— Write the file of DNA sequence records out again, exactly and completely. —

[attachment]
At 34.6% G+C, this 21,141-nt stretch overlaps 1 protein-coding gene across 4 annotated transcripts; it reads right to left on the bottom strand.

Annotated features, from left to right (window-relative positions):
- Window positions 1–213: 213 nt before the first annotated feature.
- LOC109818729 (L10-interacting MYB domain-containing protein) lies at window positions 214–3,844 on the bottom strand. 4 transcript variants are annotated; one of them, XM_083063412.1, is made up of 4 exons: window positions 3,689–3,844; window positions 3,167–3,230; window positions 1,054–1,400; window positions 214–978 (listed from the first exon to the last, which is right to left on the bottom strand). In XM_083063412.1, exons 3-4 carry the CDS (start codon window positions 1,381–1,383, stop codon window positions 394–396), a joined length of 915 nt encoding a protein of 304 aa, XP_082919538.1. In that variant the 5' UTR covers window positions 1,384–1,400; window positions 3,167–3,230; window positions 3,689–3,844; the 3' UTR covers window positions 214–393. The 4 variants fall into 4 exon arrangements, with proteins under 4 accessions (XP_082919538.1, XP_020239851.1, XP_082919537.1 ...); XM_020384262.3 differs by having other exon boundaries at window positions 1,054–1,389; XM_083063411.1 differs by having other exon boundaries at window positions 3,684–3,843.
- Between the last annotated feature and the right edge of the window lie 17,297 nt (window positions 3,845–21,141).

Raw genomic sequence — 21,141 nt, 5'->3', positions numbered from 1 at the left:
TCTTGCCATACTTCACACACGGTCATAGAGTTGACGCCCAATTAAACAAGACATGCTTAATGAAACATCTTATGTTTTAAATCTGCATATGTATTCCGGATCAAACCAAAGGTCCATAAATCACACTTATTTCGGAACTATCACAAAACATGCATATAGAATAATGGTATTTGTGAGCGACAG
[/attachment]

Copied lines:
At 34.6% G+C, this 21,141-nt stretch overlaps 1 protein-coding gene across 4 annotated transcripts; it reads right to left on the bottom strand.

Annotated features, from left to right (window-relative positions):
- Window positions 1–213: 213 nt before the first annotated feature.
- LOC109818729 (L10-interacting MYB domain-containing protein) lies at window positions 214–3,844 on the bottom strand. 4 transcript variants are annotated; one of them, XM_083063412.1, is made up of 4 exons: window positions 3,689–3,844; window positions 3,167–3,230; window positions 1,054–1,400; window positions 214–978 (listed from the first exon to the last, which is right to left on the bottom strand). In XM_083063412.1, exons 3-4 carry the CDS (start codon window positions 1,381–1,383, stop codon window positions 394–396), a joined length of 915 nt encoding a protein of 304 aa, XP_082919538.1. In that variant the 5' UTR covers window positions 1,384–1,400; window positions 3,167–3,230; window positions 3,689–3,844; the 3' UTR covers window positions 214–393. The 4 variants fall into 4 exon arrangements, with proteins under 4 accessions (XP_082919538.1, XP_020239851.1, XP_082919537.1 ...); XM_020384262.3 differs by having other exon boundaries at window positions 1,054–1,389; XM_083063411.1 differs by having other exon boundaries at window positions 3,684–3,843.
- Between the last annotated feature and the right edge of the window lie 17,297 nt (window positions 3,845–21,141).

Raw genomic sequence — 21,141 nt, 5'->3', positions numbered from 1 at the left:
TCTTGCCATACTTCACACACGGTCATAGAGTTGACGCCCAATTAAACAAGACATGCTTAATGAAACATCTTATGTTTTAAATCTGCATATGTATTCCGGATCAAACCAAAGGTCCATAAATCACACTTATTTCGGAACTATCACAAAACATGCATATAGAATAATGGTATTTGTGAGCGACAG